• scattered data makes the construction of a business case difficult: Not a lot of successful examples to use as a model (Seattle has 3 decon companies but they focus on high-value material only)
  • The business case is the stuff missing
  • need a small grant to do a feasability study
  • Want to figure out the value of a house
  • Also how much to deconstruct??
  • City studio did a project -> used youth-at-risk to take apart houses
  • How do we get this material out to people who would use it?
  • Where woud the Hub go?
  • No widescale acceptance yet
    Stakeholder Coordination
    Stakeholders to involve may include:
  • developers
  • demolition companies
  • homebuyers
  • Habitat for Humanity
  • job training programs
  • local government and policy-makers
  • contractors
  • recyclers
  • universities (for R&D)

** What does success look like?**

  • to be a model for the circular economy
  • a model to export and copy
  • declop jobs
  • use as a driver for change in the way we build and develop

**Original proposal **

  • 1.2 million, city approved but didn’t go through with it.

Models of Deconstruction
Seattle Companies

  • 3 deconstruction hub people went down to Seattle to look at 3 decon companies
  • Very focused on high value materials
  • For-profit

Habitat for Humanity

  • Does whole-house deconstruction
  • Have only done a couple of houses
  • Use volunteers
  • They try to break even
  • Will only do it if they’re sure that they’ll break even.
  • Decontruction Hub would work on a much bigger scale

Naturally Crafted

  • Vancouver company that uses only old growth fir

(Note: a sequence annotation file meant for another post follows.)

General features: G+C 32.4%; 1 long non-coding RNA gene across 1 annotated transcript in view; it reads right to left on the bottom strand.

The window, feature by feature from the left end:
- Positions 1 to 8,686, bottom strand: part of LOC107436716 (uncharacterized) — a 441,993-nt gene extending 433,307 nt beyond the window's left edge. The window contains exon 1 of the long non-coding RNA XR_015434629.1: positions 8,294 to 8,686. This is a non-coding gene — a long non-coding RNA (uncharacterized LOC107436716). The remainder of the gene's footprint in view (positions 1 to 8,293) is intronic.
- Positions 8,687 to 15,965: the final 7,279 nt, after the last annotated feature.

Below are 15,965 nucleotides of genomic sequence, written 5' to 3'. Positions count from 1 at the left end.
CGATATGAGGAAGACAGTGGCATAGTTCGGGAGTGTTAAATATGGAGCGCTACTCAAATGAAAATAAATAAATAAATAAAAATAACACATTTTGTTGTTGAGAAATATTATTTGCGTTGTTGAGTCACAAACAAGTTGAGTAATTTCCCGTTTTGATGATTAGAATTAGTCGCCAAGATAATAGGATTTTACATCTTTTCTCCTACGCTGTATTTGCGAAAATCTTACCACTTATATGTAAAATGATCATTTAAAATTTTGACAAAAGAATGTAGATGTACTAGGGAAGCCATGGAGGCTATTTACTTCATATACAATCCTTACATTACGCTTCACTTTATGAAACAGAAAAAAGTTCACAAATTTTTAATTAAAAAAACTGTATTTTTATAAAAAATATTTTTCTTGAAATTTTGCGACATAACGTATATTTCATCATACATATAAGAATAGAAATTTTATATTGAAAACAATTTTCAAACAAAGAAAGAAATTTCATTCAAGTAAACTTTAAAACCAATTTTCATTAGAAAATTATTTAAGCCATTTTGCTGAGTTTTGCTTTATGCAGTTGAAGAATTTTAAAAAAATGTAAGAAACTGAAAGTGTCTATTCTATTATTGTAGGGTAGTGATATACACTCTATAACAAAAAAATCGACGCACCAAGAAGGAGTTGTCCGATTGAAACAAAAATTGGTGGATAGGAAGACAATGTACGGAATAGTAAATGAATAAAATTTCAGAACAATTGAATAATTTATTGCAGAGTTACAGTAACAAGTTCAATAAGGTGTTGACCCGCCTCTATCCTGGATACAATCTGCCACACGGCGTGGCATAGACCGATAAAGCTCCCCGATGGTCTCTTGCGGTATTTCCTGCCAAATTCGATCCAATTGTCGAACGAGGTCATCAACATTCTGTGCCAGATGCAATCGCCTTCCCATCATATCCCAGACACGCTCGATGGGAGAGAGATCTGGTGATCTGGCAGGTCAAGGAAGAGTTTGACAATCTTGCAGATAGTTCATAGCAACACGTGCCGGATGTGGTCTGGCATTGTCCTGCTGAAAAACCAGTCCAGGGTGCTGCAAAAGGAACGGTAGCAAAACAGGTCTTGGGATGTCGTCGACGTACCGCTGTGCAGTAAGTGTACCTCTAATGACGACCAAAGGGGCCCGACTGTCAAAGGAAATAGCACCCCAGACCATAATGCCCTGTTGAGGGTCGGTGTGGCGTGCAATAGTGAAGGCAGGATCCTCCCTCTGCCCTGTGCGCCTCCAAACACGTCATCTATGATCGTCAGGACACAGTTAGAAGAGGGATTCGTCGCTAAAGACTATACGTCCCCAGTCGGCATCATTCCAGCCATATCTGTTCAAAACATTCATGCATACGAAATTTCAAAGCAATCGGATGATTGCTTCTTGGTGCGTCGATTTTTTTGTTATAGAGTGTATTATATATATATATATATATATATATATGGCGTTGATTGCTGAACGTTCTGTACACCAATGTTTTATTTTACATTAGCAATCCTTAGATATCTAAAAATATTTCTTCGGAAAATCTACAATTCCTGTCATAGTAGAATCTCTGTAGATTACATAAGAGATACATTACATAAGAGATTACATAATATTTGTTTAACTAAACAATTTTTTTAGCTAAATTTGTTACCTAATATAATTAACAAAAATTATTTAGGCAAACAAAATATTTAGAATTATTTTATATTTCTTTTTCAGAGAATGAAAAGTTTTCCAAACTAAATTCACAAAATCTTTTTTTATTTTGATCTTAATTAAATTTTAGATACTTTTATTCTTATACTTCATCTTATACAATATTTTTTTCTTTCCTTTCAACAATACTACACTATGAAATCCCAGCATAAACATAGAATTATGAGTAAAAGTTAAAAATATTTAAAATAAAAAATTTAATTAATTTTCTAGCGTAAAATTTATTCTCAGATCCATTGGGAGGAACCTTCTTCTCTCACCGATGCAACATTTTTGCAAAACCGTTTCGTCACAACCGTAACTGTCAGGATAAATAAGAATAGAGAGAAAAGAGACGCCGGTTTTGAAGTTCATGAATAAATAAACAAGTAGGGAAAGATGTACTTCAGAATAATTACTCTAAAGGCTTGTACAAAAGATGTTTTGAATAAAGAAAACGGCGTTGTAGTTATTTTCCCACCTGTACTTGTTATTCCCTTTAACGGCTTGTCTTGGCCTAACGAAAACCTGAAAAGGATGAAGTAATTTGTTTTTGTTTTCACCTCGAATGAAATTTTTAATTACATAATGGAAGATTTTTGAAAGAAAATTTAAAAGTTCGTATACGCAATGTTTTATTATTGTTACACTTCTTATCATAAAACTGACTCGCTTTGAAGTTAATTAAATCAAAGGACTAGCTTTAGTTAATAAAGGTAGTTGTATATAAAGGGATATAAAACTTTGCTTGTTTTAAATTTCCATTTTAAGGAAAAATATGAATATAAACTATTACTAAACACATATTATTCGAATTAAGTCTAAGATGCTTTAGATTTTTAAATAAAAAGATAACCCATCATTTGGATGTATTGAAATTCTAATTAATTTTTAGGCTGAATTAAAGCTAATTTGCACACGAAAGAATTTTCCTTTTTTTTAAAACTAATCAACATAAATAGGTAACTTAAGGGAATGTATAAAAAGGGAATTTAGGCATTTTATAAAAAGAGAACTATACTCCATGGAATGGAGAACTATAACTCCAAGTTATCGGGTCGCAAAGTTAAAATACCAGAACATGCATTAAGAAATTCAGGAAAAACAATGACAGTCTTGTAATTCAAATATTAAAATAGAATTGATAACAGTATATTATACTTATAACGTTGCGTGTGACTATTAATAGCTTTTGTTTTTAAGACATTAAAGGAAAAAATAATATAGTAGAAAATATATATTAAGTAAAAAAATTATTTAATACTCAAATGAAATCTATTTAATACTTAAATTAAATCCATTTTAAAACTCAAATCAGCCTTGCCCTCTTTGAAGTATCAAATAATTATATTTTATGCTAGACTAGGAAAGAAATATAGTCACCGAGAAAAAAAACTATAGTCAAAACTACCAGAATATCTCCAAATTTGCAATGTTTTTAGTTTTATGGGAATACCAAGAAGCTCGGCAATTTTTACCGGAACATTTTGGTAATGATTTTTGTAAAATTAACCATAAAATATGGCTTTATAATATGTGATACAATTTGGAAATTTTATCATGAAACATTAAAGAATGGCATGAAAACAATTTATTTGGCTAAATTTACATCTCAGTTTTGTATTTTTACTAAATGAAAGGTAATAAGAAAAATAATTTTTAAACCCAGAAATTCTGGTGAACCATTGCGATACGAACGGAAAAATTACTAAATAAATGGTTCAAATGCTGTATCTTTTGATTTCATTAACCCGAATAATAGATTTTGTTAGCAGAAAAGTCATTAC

Possible Models for Deconstruction Hub
What is the entity that would run this???

  • COV saw it as a social enterprise

Currently, what recycling happens when a house is demolished?
What happens when a place is demolished?

  • A developer might call habitat to get people to take all the stuff of value
  • This is very informal!!!
  • RCBC has a materials exchange

Interesting Points, Observations and Musings from Team Members

  • If you’re building with used materials, you need to get materials (lumber) re-certified
  • Asbestos is an issue, also insulation
  • Passive homes (Metro Vancouver is pushing for these to be built) use lots of plastic, plus stuff gets moisture in it and insulation, etc needs to get replaced every 20 years
  • New homes need to use reusable materials
  • There’s a group at UBC that’s doing research into a centre for advanced wood processing, which would create particle board from deconstructed lumber
  • They can even take stuff that’s painted, treated, etc.
  • They’re moving into building a factory
  • There needs to be research for this!
  • They need a steady stream of materials…if you’re dealing with a hundred different companies/developers, coordination is difficult.

Possible Opportunities/Points of Leverage

  • If the decon hub was a non-profit, there could be a tax deduction given
  • Currently in Vancouver, It’s very difficult to get a building permit, so how could we streamline for green demolition?
  • How can policy require reuse rather than recyling of materials?


  • Where will it be distributed? Many centres? 1 centre?
  • What will be the location? False Creek Flats? Old expo site? That’s where the city wants to put it because they want False Creek Flats to be an envrionmental hub


  • City buy-in (there’s buy-in from sustainability department)
    o Was one of the 2020 goals
  • Funding (funding and feasibility business case are intertwined)